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digitalmars.D.learn - custom exception type

reply spir <denis.spir gmail.com> writes:
Hello,

Where can one find descriptions of Throwable, Error, & Exception? (I mean, =
how do you even know they exist?) I could finally guess the constructor mus=
t have a string parameter used for error output.

Also, is it possible to implicitely reuse the superclass's constructor? I h=
ad to write:

class E : Exception {
    this (string msg) {
        super(msg) ;
    }
}

E.this performs nothing new. But without it, I get a compiler error:
    trial.d(7): Error: constructor trial.E.this no match for implicit super=
() call in constructor
Isn't the constructor inherited like other attributes?

Finally, is it possible to customize the error message construction, using =
eg tostring? A big issue is that, currently, an exception's message is comp=
uted at construction time, even if the exception will never be thrown, or m=
ore ccommonly never be output -- because it is caught by a 'catch' clause. =
In some cases, constructing the message can be costly; some programming sch=
emes may throw huge numbers of exceptions, all caught (or nearly all).
Example: in a parsing library, pattern match methods throw an instance of M=
atchFailure when matching fails. When there is a pattern choice, there may =
be numerous failures for each success. MatchFailure is just a clean way of =
signaling this fact (*): each failure exception is caught at a higher level=
 to allow trying the alternative patterns. Since error messages can be rath=
er complicated, constructing them uselessly would multiply parsing time by =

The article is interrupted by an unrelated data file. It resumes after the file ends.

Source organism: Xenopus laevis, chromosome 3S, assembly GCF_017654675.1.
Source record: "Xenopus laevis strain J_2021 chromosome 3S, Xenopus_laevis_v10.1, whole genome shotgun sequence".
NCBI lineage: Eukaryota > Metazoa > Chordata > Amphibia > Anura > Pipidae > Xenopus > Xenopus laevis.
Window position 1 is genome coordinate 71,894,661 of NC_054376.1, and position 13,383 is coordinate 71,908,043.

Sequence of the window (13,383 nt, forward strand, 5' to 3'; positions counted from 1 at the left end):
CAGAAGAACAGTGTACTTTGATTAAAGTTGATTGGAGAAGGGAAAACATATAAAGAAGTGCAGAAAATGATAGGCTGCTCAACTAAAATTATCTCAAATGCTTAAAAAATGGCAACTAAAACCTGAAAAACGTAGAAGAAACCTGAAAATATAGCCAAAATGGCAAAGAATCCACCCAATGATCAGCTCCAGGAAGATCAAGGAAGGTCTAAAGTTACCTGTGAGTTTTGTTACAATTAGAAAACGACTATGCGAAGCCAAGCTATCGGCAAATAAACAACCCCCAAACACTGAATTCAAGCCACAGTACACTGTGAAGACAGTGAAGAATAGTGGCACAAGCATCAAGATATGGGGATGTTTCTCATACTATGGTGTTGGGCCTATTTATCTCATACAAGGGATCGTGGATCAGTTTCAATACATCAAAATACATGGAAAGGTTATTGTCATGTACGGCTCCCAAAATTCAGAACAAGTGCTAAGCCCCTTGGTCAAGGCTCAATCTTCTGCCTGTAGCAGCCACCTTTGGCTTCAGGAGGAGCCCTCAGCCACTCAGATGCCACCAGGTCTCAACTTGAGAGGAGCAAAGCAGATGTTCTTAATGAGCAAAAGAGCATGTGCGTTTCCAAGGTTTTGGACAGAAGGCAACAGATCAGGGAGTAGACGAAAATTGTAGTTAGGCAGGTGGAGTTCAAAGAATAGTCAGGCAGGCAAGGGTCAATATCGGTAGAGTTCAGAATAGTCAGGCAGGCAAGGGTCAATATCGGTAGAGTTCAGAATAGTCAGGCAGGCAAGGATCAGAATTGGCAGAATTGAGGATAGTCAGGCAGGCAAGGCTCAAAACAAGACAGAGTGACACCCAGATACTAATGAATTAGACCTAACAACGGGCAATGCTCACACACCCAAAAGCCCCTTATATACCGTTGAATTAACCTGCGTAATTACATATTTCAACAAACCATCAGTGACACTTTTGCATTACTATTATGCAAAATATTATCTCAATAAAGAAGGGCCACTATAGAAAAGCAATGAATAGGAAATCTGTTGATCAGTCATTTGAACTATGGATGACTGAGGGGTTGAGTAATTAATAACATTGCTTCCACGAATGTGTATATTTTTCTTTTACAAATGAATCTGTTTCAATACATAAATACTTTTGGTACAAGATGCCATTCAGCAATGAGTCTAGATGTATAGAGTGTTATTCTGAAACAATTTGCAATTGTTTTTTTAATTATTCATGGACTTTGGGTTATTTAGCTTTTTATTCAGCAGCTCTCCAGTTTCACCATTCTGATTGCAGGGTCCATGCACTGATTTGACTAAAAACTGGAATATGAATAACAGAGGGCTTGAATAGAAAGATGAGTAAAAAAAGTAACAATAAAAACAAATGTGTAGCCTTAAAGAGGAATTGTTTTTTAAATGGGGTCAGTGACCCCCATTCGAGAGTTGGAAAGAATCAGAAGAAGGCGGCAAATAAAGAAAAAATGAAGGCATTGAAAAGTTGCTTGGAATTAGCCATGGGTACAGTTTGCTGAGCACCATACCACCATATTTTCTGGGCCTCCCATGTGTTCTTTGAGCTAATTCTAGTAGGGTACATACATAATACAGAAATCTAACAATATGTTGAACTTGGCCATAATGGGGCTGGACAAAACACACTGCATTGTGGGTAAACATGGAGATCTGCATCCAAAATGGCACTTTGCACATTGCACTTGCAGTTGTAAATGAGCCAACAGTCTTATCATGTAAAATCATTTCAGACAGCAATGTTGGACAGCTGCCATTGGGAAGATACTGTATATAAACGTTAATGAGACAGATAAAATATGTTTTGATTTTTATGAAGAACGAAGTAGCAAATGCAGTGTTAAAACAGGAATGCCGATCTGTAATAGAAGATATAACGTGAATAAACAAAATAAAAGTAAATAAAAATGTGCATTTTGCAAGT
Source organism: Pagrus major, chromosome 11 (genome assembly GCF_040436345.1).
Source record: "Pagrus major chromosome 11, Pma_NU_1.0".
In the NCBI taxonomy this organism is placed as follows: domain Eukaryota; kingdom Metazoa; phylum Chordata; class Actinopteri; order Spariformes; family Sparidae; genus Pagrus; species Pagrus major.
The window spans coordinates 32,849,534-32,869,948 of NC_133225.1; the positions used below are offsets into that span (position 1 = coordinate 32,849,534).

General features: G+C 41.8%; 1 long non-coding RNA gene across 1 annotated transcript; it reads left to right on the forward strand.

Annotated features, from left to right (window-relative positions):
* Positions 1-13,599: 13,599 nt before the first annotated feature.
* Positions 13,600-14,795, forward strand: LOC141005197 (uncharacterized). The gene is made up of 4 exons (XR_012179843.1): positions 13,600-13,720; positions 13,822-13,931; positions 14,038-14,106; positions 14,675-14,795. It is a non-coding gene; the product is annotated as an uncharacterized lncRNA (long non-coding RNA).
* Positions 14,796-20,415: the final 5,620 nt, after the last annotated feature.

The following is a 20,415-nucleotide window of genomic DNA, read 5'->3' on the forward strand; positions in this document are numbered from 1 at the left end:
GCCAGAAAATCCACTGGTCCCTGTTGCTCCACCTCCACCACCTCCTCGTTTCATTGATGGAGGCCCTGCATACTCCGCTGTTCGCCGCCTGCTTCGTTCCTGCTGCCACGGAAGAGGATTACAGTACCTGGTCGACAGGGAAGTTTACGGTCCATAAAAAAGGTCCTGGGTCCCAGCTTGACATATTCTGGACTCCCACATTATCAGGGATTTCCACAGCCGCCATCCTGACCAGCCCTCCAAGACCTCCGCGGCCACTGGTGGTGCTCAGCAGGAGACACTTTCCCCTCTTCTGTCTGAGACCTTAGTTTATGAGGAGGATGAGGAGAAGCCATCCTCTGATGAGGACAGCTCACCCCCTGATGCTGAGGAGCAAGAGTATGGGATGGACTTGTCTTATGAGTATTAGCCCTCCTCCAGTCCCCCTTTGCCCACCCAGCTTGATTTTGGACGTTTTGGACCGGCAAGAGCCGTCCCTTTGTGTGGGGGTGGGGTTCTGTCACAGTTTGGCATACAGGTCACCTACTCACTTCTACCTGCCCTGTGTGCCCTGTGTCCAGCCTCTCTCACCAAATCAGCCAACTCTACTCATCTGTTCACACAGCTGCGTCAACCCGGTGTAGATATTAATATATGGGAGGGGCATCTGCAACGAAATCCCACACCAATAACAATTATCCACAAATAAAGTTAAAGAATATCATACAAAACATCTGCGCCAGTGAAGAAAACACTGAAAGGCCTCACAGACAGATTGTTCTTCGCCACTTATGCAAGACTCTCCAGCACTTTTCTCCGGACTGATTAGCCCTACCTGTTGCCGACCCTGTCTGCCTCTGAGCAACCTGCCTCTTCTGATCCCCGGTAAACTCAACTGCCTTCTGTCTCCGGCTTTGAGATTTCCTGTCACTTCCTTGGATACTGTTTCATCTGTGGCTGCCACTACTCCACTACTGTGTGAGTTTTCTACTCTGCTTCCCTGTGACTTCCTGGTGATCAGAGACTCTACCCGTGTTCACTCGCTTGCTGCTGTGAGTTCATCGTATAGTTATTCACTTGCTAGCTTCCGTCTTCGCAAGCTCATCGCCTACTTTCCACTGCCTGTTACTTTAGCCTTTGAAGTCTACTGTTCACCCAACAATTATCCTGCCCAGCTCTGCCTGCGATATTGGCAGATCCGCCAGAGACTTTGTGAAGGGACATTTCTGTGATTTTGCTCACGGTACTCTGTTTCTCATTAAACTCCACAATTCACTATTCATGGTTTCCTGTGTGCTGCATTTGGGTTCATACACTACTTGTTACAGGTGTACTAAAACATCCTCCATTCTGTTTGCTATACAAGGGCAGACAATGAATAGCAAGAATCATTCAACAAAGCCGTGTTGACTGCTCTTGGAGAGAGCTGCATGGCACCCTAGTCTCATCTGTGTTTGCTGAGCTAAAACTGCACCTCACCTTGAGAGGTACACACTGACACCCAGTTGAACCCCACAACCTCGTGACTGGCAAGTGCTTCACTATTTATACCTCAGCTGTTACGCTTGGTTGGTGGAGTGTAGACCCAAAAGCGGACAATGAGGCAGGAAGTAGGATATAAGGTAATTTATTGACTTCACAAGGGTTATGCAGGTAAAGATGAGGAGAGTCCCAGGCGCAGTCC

a rather big factor (in my case, ~ X 30!).
I guess tostring is the right feature for this: it would return the excepti=
on's textual form, ie the message. (For information, this is how Python wor=
ks.) I tried to use it, but it seems to be simply ignored. What is the func=
/method that constructs the text of an exception, eg what is implicitely ca=
lled by "writeln(e);"?


Denis

(*) This is exactly the programming pattern somewhere explained in D docs: =
throw an exception instead of returning a fake value used as failure flag.
-- -- -- -- -- -- --
vit esse estrany =E2=98=A3

spir.wikidot.com
Oct 22 2010
next sibling parent Trass3r <un known.com> writes:
 E.this performs nothing new. But without it, I get a compiler error:
     trial.d(7): Error: constructor trial.E.this no match for implicit  
 super() call in constructor
 Isn't the constructor inherited like other attributes?

I think if you don't provide a constructor a default one is created: this(){} Then an implicit call to super() is inserted cause there's no explicit one. But there is no this() without parameters in the Exception class if I'm not mistaken. You can look it up in _object.d in the druntime source.
Oct 22 2010
prev sibling next sibling parent "Lars T. Kyllingstad" <public kyllingen.NOSPAMnet> writes:
On Fri, 22 Oct 2010 13:00:43 +0200, spir wrote:

 Hello,
 
 Where can one find descriptions of Throwable, Error, & Exception? (I
 mean, how do you even know they exist?) I could finally guess the
 constructor must have a string parameter used for error output.

Well, they should be in the documentation for the 'object' module, but I see that they aren't. Until that is fixed, you can check out the source. Throwable starts at line 1210 here: http://www.dsource.org/projects/druntime/browser/trunk/src/object_.d Exception and Error immediately follow it, but they don't really add anything to Throwable.
 Also, is it possible to implicitely reuse the superclass's constructor?
 I had to write:
 
 class E : Exception {
     this (string msg) {
         super(msg) ;
     }
 }
 
 E.this performs nothing new. But without it, I get a compiler error:
     trial.d(7): Error: constructor trial.E.this no match for implicit
     super() call in constructor
 Isn't the constructor inherited like other attributes?

No. With the exception of a no-argument constructor, which Throwable doesn't have, you have to call it explicitly with super(...).